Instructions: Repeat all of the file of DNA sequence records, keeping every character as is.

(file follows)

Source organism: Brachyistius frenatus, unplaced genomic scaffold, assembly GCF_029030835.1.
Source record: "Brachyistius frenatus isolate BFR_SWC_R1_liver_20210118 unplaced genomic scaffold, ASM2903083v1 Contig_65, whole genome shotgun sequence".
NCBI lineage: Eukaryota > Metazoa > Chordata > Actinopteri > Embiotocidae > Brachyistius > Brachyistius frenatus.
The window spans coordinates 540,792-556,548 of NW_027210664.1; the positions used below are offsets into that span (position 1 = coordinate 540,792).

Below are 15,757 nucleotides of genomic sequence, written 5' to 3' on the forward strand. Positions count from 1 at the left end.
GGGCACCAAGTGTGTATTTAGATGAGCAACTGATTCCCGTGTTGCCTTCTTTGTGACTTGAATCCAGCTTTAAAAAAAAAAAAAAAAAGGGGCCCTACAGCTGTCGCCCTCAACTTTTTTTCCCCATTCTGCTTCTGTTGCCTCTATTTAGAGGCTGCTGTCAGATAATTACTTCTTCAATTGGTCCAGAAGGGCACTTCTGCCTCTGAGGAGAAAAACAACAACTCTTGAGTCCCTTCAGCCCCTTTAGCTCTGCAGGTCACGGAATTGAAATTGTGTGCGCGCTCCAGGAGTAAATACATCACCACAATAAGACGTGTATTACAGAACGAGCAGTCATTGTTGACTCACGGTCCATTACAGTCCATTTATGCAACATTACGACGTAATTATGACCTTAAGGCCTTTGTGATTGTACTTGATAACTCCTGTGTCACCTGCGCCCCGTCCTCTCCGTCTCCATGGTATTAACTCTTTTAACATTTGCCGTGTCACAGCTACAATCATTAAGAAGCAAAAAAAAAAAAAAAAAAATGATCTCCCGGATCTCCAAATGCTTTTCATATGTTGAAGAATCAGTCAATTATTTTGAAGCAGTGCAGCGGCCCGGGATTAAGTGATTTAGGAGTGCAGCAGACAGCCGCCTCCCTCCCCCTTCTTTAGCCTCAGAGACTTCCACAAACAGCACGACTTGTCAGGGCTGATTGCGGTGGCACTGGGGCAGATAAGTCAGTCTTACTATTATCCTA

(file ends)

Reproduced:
Source organism: Brachyistius frenatus, unplaced genomic scaffold, assembly GCF_029030835.1.
Source record: "Brachyistius frenatus isolate BFR_SWC_R1_liver_20210118 unplaced genomic scaffold, ASM2903083v1 Contig_65, whole genome shotgun sequence".
NCBI lineage: Eukaryota > Metazoa > Chordata > Actinopteri > Embiotocidae > Brachyistius > Brachyistius frenatus.
The window spans coordinates 540,792-556,548 of NW_027210664.1; the positions used below are offsets into that span (position 1 = coordinate 540,792).

Below are 15,757 nucleotides of genomic sequence, written 5' to 3' on the forward strand. Positions count from 1 at the left end.
GGGCACCAAGTGTGTATTTAGATGAGCAACTGATTCCCGTGTTGCCTTCTTTGTGACTTGAATCCAGCTTTAAAAAAAAAAAAAAAAAGGGGCCCTACAGCTGTCGCCCTCAACTTTTTTTCCCCATTCTGCTTCTGTTGCCTCTATTTAGAGGCTGCTGTCAGATAATTACTTCTTCAATTGGTCCAGAAGGGCACTTCTGCCTCTGAGGAGAAAAACAACAACTCTTGAGTCCCTTCAGCCCCTTTAGCTCTGCAGGTCACGGAATTGAAATTGTGTGCGCGCTCCAGGAGTAAATACATCACCACAATAAGACGTGTATTACAGAACGAGCAGTCATTGTTGACTCACGGTCCATTACAGTCCATTTATGCAACATTACGACGTAATTATGACCTTAAGGCCTTTGTGATTGTACTTGATAACTCCTGTGTCACCTGCGCCCCGTCCTCTCCGTCTCCATGGTATTAACTCTTTTAACATTTGCCGTGTCACAGCTACAATCATTAAGAAGCAAAAAAAAAAAAAAAAAAATGATCTCCCGGATCTCCAAATGCTTTTCATATGTTGAAGAATCAGTCAATTATTTTGAAGCAGTGCAGCGGCCCGGGATTAAGTGATTTAGGAGTGCAGCAGACAGCCGCCTCCCTCCCCCTTCTTTAGCCTCAGAGACTTCCACAAACAGCACGACTTGTCAGGGCTGATTGCGGTGGCACTGGGGCAGATAAGTCAGTCTTACTATTATCCTA